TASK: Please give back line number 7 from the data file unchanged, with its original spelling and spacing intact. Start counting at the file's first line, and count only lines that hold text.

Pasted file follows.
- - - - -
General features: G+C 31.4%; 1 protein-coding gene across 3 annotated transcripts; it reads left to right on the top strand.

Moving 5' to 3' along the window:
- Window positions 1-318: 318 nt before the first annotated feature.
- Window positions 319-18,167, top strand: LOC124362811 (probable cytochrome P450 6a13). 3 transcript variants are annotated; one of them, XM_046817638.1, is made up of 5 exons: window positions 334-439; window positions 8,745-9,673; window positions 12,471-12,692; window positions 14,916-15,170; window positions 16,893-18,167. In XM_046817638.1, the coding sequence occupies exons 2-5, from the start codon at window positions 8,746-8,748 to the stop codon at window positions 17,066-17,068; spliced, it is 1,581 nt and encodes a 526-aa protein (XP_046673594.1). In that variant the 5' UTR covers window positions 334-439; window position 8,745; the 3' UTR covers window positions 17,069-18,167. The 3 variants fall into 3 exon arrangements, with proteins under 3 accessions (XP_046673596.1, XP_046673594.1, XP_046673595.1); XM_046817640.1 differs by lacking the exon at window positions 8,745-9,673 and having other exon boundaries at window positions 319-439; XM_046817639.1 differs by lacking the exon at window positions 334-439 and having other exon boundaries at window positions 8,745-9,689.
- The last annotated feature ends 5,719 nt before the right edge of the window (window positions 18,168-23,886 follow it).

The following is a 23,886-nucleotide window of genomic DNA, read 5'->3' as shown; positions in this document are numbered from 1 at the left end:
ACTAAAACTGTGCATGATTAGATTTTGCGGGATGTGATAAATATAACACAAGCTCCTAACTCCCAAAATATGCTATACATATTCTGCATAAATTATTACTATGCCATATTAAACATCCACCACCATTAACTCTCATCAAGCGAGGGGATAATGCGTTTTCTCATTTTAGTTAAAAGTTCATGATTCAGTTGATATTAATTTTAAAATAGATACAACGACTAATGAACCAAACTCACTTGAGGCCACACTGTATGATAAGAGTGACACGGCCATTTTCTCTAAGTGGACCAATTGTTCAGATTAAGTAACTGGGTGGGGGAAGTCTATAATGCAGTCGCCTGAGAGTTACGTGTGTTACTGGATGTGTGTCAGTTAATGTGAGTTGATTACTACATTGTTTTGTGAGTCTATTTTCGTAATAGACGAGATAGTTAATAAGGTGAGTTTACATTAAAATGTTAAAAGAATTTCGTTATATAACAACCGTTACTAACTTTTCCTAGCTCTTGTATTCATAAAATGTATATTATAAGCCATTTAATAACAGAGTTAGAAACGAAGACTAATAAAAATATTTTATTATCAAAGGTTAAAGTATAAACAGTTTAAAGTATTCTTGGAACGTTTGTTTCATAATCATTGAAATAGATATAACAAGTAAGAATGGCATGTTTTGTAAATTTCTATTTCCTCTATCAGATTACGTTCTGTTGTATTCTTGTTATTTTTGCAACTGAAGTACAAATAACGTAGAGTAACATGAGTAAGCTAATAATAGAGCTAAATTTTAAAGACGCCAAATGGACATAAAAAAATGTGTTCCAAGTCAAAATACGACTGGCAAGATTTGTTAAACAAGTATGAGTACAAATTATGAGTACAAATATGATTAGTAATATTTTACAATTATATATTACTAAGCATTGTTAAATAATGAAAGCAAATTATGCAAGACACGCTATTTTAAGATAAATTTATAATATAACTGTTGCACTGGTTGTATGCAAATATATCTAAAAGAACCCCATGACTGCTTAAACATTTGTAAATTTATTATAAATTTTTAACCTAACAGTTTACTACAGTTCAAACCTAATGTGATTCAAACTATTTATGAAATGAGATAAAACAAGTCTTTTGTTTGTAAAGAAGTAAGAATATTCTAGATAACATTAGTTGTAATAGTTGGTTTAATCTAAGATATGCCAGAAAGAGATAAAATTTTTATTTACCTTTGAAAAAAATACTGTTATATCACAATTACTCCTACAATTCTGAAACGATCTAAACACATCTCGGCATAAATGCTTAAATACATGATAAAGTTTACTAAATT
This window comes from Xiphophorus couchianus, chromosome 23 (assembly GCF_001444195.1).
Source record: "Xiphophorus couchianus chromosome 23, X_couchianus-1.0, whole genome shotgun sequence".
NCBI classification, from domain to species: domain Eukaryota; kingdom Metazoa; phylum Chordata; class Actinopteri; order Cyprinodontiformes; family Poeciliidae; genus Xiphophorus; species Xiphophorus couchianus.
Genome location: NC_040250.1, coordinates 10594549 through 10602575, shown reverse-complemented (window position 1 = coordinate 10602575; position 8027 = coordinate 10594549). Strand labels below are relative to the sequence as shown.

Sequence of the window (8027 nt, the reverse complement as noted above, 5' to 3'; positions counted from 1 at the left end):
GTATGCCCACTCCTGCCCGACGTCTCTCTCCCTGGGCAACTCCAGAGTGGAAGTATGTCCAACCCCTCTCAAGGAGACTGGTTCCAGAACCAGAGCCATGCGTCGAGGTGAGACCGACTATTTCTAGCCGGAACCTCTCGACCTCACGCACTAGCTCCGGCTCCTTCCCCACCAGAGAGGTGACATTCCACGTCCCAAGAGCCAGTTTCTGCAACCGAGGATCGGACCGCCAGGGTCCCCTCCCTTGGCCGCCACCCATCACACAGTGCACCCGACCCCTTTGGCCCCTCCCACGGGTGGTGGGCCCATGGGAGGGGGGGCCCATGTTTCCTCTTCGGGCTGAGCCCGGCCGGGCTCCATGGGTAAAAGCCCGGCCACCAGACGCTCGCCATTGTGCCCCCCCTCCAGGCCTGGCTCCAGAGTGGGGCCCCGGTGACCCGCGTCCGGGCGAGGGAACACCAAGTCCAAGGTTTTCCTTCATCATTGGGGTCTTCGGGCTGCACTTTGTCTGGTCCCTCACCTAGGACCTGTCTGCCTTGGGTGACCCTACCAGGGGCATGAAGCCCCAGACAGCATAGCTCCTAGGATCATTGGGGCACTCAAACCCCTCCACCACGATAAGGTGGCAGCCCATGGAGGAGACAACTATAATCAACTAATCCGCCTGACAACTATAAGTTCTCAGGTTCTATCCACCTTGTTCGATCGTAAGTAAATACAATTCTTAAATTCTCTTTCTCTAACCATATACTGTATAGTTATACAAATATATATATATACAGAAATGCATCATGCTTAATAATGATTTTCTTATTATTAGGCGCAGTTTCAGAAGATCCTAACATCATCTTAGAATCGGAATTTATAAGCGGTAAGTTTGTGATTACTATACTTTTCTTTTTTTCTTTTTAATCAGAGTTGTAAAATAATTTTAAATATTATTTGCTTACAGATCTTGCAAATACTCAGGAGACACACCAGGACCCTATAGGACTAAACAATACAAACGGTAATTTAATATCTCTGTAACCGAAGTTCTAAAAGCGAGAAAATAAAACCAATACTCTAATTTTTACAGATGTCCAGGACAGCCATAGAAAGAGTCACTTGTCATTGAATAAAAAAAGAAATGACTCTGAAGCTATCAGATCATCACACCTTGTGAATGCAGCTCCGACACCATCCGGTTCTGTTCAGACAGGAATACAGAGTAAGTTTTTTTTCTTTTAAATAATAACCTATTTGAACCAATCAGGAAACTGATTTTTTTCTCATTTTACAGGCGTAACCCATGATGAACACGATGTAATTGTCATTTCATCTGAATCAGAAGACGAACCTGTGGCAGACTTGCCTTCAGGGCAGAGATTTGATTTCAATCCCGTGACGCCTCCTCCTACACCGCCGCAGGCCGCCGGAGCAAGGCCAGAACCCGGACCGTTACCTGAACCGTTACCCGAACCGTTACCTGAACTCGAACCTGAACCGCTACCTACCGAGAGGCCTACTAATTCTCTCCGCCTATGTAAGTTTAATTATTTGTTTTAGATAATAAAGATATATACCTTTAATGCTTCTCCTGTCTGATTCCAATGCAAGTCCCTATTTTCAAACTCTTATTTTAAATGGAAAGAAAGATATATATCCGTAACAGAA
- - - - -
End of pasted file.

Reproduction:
ACTAAAACTGTGCATGATTAGATTTTGCGGGATGTGATAAATATAACACAAGCTCCTAACTCCCAAAATATGCTATACATATTCTGCATAAATTATTACTATGCCATATTAAACATCCACCACCATTAACTCTCATCAAGCGAGGGGATAATGCGTTTTCTCATTTTAGTTAAAAGTTCATGATTCAGTTGATATTAATTTTAAAATAGATACAACGACTAATGAACCAAACTCACTTGAGGCCACACTGTATGATAAGAGTGACACGGCCATTTTCTCTAAGTGGACCAATTGTTCAGATTAAGTAACTGGGTGGGGGAAGTCTATAATGCAGTCGCCTGAGAGTTACGTGTGTTACTGGATGTGTGTCAGTTAATGTGAGTTGATTACTACATTGTTTTGTGAGTCTATTTTCGTAATAGACGAGATAGTTAATAAGGTGAGTTTACATTAAAATGTTAAAAGAATTTCGTTATATAACAACCGTTACTAACTTTTCCTAGCTCTTGTATTCATAAAATGTATATTATAAGCCATTTAATAACAGAGTTAGAAACGAAGACTAATAAAAATATTTTATTATCAAAGGTTAAAGTATAAACAGTTTAAAGTATTCTTGGAACGTTTGTTTCATAATCATTGAAATAGATATAACAAGTAAGAATGGCATGTTTTGTAAATTTCTATTTCCTCTATCAGATTACGTTCTGTTGTATTCTTGTTATTTTTGCAACTGAAGTACAAATAACGTAGAGTAACATGAGTAAGCTAATAATAGAGCTAAATTTTAAAGACGCCAAATGGACATAAAAAAATGTGTTCCAAGTCAAAATACGACTGGCAAGATTTGTTAAACAAGTATGAGTACAAATTATGAGTACAAATATGATTAGTAATATTTTACAATTATATATTACTAAGCATTGTTAAATAATGAAAGCAAATTATGCAAGACACGCTATTTTAAGATAAATTTATAATATAACTGTTGCACTGGTTGTATGCAAATATATCTAAAAGAACCCCATGACTGCTTAAACATTTGTAAATTTATTATAAATTTTTAACCTAACAGTTTACTACAGTTCAAACCTAATGTGATTCAAACTATTTATGAAATGAGATAAAACAAGTCTTTTGTTTGTAAAGAAGTAAGAATATTCTAGATAACATTAGTTGTAATAGTTGGTTTAATCTAAGATATGCCAGAAAGAGATAAAATTTTTATTTACCTTTGAAAAAAATACTGTTATATCACAATTACTCCTACAATTCTGAAACGATCTAAACACATCTCGGCATAAATGCTTAAATACATGATAAAGTTTACTAAATT